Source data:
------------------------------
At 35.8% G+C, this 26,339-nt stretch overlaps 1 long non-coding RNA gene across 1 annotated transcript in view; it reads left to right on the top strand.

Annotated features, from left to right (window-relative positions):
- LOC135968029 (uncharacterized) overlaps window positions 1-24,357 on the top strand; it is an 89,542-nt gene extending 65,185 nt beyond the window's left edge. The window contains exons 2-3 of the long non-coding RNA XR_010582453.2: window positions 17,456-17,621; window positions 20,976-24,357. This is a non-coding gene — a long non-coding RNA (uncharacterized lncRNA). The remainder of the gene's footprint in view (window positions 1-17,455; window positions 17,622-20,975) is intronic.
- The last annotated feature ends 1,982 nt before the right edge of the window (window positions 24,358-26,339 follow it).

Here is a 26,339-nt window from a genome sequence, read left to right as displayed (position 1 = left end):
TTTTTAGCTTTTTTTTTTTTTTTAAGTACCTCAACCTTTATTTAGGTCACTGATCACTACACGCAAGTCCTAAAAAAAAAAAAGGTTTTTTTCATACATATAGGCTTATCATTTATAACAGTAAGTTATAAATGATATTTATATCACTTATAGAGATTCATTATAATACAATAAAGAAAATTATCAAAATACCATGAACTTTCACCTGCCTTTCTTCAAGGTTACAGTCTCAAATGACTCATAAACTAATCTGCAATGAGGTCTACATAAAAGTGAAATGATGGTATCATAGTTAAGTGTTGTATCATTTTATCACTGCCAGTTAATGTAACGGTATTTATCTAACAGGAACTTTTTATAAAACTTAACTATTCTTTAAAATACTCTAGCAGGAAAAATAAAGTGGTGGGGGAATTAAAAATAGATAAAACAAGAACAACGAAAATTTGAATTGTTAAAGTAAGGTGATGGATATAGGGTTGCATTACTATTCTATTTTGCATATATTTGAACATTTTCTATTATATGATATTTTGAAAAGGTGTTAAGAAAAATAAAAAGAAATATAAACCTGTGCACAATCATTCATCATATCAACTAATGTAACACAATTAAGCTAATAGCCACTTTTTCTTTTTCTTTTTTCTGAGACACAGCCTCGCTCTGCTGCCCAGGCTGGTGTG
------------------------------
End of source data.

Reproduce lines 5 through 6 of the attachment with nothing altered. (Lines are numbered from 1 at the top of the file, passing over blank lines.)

Here is a 26,339-nt window from a genome sequence, read left to right as displayed (position 1 = left end):
TTTTTAGCTTTTTTTTTTTTTTTAAGTACCTCAACCTTTATTTAGGTCACTGATCACTACACGCAAGTCCTAAAAAAAAAAAAGGTTTTTTTCATACATATAGGCTTATCATTTATAACAGTAAGTTATAAATGATATTTATATCACTTATAGAGATTCATTATAATACAATAAAGAAAATTATCAAAATACCATGAACTTTCACCTGCCTTTCTTCAAGGTTACAGTCTCAAATGACTCATAAACTAATCTGCAATGAGGTCTACATAAAAGTGAAATGATGGTATCATAGTTAAGTGTTGTATCATTTTATCACTGCCAGTTAATGTAACGGTATTTATCTAACAGGAACTTTTTATAAAACTTAACTATTCTTTAAAATACTCTAGCAGGAAAAATAAAGTGGTGGGGGAATTAAAAATAGATAAAACAAGAACAACGAAAATTTGAATTGTTAAAGTAAGGTGATGGATATAGGGTTGCATTACTATTCTATTTTGCATATATTTGAACATTTTCTATTATATGATATTTTGAAAAGGTGTTAAGAAAAATAAAAAGAAATATAAACCTGTGCACAATCATTCATCATATCAACTAATGTAACACAATTAAGCTAATAGCCACTTTTTCTTTTTCTTTTTTCTGAGACACAGCCTCGCTCTGCTGCCCAGGCTGGTGTG